• Extortion: This involves attacks such as DDoS or distributed denial-of-service wherein online services are made unavailable by overwhelming them with traffic from various sources. The attackers notify the targets that they are vulnerable to a DDoS attack and would increase attack activity and the ransom request if they are ignored.
  • Point-of-sale malware: Point-of-sale (POS) systems are targets for cyber criminals regardless of the adoption of the Europay, MasterCard and Visa (EMV) standard. There are a number of versions of POS malware, and it is suspected that duplicating EMV credit cards may be possible.
  • ATM malware: ATM-specific malware threats are a reality. The malware Green Dispenser infects ATMs and allows criminals to extract large sums of money while avoiding detection. Reverse ATM has also evolved and the attacker uses a combination of compromised PoS terminals and money mules (people who transfer stolen money between different countries) to reverse a transaction after the money has been withdrawn physically or sent to another bank account.
  • Credential-stealing malware: Credential-stealing malware targets banking customers. The malware Dridex has been very active in 2015 and received significant international law enforcement attention. Exploit kits, which offer a user-friendly way for attackers to affectvictims, are highly active withsome of the popular kits such as the Angler Exploit Kit having the ability to take advantage of new weaknesses or vulnerabilities quickly.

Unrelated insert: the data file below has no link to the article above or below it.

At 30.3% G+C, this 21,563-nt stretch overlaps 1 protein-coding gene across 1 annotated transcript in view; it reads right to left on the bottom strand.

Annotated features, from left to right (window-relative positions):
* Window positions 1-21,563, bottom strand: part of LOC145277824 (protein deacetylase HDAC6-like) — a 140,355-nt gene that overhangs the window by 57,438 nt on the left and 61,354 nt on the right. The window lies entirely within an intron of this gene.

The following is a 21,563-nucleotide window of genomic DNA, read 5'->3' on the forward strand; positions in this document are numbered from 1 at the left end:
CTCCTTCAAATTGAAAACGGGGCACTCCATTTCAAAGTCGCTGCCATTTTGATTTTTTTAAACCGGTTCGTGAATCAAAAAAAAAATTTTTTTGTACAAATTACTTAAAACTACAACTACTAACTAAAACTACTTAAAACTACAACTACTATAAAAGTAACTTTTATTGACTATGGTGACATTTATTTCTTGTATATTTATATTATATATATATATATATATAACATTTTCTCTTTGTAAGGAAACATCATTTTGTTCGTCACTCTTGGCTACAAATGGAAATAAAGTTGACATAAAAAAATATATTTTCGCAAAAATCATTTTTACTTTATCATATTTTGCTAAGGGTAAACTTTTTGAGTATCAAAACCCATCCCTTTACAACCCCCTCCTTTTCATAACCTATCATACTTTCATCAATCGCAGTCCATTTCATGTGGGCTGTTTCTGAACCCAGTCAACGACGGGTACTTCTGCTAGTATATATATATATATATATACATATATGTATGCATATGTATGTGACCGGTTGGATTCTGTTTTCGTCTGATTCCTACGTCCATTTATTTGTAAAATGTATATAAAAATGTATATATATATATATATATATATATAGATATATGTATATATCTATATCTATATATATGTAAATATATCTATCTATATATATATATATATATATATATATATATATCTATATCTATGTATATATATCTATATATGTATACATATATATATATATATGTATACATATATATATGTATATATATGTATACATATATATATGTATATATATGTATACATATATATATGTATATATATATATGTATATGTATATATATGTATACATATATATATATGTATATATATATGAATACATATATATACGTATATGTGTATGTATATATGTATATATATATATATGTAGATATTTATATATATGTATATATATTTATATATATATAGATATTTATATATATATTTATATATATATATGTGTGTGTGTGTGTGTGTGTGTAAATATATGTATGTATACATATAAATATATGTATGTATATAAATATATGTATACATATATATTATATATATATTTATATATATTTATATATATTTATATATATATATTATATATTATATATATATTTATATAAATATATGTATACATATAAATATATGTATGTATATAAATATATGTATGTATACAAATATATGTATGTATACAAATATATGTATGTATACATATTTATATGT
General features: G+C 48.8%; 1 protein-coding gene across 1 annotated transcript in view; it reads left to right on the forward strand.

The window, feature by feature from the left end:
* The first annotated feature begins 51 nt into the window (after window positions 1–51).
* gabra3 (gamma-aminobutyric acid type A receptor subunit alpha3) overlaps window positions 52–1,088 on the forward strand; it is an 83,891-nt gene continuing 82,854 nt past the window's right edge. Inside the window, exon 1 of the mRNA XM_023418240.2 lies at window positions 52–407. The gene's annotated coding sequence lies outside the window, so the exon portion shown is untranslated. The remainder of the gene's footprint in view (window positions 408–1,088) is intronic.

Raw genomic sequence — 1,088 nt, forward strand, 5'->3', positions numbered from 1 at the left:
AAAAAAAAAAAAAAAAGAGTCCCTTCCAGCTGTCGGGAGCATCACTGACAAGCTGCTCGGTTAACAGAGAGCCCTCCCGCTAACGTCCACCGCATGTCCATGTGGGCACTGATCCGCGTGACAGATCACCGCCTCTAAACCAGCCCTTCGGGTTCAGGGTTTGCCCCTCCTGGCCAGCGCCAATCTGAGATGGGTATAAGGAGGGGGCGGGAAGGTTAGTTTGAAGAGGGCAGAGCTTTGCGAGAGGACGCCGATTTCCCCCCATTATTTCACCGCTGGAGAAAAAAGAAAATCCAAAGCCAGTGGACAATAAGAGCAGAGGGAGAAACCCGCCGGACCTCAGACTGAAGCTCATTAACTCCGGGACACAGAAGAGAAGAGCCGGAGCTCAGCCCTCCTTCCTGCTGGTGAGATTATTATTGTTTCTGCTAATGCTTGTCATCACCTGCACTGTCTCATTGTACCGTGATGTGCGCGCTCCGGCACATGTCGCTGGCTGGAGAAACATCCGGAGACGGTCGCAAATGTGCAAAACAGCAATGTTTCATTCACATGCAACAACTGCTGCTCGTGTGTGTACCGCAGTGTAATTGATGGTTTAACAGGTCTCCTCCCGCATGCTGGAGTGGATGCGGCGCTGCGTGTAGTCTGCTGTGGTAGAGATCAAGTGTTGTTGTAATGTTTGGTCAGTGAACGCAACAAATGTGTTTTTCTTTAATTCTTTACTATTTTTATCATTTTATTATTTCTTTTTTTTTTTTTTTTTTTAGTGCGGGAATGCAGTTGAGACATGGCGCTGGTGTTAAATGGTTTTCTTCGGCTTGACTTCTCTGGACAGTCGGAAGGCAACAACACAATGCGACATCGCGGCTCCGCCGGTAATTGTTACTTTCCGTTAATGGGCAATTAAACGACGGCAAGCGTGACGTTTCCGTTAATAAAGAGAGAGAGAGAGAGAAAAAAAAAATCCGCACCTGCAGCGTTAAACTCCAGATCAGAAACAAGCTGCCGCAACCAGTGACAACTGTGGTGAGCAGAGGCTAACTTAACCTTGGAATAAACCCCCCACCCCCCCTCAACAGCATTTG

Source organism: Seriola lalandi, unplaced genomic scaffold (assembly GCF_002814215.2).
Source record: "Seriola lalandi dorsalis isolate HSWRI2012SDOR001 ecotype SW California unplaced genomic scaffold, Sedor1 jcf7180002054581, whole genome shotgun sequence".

What Factors Contribute to the Vulnerability?

Financial Service SectorNow here are some weaknesses financial institutions need to be aware of.

  • Implementing new technology without appropriate security: Unprotected medical devices, connected cars, CCTV cameras, toys and so on can become malicious bots.
  • Unencrypted data: Improper encryption accounted for most of the data breaches in 2015. Stolen data is immediately accessible after being stolen.
  • Unreliable outsourced solutions: When you obtain services from a third party, cyber security should be a priority.
  • Unsecured mobile banking: Mobile banking is becoming more prevalent now. Simple security systems on mobile devices make them vulnerable and potential victims to hackers. Therefore, encryption must extend to the mobile space so that banks and their customers remain safe.
  • Not being prepared for the ever changing and innovative forms of hacking: Organizations must stay alert to new modes of hacking. This will help identify any new development quickly and take necessary measures.

Experts say that the financial services sector will continue to experience cyber threats more frequently compared to other industries. Financial institutions must constantly work to develop better threat protection and risk mitigation measures even when using outsourced solutions. For this, the most important thing is to understand which malicious agents are likely to target them, why they do so, and what tools they will use to launch the attack. Another alternative is that companies and law enforcement could work together to identify and stop these attacks. This would help financial services to enhance their cyber situational awareness and make more informed decisions.